FESTA handbook Data Analysis and Modelling

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9. Data Analysis and Modelling

9.1 Introduction

The strategy and the steps of data analysis need to be planned in order to provide an overall assessment of the impact of a system from the experimental data. Despite the appearance of Data Analysis as one of the latter stages in the FESTA V, experts have stressed through FOT-Net 2 that planning for the later analysis work should be done from the start and analysts need to be involved in the research questions to ensure the integrity of the study. Data analysis is not an automatic task limited to some calculations algorithms. It is the place where hypotheses, data and models are confronted. There are three main difficulties:

  • the huge and complex amount of data coming from different sensors including questionnaires and video, that needs to be processed;
  • the potential bias about the impact of the system(s) on behaviour which may arise coming from sampling issues including location of the study, the selection of a relatively small sample of drivers, etc.;
  • the resort to auxiliary models such as simulation models to extrapolate from the behavioural effects estimated and tested within the sample to effects at the level of the whole transport system.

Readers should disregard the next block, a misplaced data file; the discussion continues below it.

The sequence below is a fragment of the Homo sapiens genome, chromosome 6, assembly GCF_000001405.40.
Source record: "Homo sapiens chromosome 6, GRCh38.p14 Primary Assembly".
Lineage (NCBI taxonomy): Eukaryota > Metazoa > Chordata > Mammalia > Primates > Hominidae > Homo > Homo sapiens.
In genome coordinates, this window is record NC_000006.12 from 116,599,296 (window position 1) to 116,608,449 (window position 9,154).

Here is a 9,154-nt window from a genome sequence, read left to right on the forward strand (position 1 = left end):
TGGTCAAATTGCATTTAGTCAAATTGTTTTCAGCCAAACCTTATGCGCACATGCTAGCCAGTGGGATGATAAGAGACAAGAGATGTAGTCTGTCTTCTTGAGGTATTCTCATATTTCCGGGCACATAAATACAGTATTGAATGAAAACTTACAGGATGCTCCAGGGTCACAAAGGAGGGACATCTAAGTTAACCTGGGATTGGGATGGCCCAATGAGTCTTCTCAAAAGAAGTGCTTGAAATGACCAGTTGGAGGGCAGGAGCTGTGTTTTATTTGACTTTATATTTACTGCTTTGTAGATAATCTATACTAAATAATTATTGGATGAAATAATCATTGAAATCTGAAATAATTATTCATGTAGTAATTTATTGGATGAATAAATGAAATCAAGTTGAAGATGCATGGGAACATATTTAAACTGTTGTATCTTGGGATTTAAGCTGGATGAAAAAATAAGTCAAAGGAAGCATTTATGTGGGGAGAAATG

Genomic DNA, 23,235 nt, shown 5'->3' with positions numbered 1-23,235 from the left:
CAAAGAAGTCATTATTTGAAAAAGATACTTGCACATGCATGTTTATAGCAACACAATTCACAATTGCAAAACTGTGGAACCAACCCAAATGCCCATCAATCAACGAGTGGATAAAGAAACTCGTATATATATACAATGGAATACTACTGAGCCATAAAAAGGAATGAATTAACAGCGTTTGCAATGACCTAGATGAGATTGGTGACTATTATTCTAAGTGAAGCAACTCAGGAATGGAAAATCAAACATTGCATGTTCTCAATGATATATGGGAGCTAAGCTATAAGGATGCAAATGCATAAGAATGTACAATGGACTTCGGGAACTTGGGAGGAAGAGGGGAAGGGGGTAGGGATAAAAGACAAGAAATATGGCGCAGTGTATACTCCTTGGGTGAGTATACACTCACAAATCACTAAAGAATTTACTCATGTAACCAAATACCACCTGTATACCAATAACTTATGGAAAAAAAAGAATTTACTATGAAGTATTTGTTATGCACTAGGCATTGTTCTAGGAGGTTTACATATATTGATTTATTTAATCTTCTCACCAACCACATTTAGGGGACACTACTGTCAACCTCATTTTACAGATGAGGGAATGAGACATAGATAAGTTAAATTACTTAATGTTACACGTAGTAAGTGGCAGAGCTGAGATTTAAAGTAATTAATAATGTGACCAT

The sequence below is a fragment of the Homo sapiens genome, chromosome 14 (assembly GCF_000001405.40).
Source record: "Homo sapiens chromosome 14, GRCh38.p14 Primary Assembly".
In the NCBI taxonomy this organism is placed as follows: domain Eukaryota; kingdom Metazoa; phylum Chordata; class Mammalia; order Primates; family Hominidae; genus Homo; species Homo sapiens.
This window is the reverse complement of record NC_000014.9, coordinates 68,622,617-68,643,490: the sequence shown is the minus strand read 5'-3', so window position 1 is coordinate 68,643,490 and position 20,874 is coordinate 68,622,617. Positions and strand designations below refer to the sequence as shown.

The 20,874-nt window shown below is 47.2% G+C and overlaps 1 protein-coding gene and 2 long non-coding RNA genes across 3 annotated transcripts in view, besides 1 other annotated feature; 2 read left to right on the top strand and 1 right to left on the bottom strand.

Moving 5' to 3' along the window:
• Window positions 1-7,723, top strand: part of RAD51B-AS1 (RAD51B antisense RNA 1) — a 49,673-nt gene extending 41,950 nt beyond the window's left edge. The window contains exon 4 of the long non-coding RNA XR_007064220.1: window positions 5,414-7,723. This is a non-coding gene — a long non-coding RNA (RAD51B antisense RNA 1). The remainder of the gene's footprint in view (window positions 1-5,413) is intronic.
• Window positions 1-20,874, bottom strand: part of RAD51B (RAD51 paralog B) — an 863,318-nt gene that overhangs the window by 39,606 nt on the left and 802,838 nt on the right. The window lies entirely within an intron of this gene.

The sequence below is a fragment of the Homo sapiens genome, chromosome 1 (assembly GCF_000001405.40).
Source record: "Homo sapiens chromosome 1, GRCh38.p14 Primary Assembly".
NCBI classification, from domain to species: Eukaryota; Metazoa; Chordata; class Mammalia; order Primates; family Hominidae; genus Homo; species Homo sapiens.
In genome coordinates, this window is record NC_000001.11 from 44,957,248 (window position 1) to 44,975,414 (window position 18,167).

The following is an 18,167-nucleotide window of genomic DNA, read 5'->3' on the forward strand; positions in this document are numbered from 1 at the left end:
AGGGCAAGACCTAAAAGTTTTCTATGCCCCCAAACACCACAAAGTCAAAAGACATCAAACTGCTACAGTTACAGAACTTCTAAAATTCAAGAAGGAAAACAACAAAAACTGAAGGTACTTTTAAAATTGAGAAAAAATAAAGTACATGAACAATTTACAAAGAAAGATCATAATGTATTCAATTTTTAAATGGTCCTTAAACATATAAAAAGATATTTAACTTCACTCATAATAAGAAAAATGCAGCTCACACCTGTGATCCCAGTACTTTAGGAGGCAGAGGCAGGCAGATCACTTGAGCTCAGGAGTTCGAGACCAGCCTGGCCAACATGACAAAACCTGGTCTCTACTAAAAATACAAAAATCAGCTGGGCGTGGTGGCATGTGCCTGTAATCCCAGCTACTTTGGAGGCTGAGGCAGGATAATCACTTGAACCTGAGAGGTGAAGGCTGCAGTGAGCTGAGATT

To be confident of the robustness of the outputs of the data analysis, one has to follow some strategic rules in the process of data analysis and apply to the whole chain and to its five links (Figure 9.1) the required techniques such as applying appropriate statistical tests or using data mining to uncover hidden patterns in the data[1].


Im 9.1.png

Figure 9.1: Block diagram for the data analysis

Some specific actions are required to tackle the difficulties mentioned above and to ensure the quality and robustness of the data analysis:

  1. A pilot study is a prerequisite to check the feasibility of the chain of data collection and evaluation and to achieve a pre-evaluation of the usefulness of the system.
  2. The data flow has to be monitored in detail but also overall. One of the strategic rules to follow is to ensure local and global consistency in the data processing and data handling and analysis.